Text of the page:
Abstract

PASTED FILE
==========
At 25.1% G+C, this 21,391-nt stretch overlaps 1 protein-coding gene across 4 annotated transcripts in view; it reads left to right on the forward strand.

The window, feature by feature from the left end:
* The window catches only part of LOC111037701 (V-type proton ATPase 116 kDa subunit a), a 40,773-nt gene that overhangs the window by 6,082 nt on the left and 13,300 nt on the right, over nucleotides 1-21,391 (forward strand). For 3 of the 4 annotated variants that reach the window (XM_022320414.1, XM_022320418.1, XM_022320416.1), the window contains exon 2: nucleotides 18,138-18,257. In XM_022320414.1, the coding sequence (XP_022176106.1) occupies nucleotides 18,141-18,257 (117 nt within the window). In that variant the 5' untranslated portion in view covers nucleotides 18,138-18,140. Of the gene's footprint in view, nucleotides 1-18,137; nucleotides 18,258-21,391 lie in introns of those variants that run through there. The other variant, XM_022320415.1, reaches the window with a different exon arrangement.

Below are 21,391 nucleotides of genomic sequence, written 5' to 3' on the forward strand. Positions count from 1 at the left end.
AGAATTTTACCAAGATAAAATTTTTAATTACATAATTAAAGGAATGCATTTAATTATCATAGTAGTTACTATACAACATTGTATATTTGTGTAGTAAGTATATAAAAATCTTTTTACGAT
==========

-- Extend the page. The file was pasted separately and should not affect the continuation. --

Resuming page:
Textures and structures present in magmatic rocks represent the additive results of continuous activity from crystallization through post-solidification. Layered syenitic rocks from the Red Hill intrusive complex show deformed cumulate textures and structures that are used to determine the relative time sequence of their formation and development. Texture and structure formations are related to five phases of crystal-magma evolution: primary crystallization, early accumulation, intermediate accumulation, late accumulation, and post-solidification. Individual features are related to one of the phases and to the processes that were operating during the phase. By assembling all of the textures and structures into a relative order of appearance, it is possible to identify major whole-rock textural transformations. These grade from early-formed cumulate texture through tightly packed laminate, to hypidiomorphic-inequigranular, allotriomorphic-granular, and finally, recrystallized mosaic texture.

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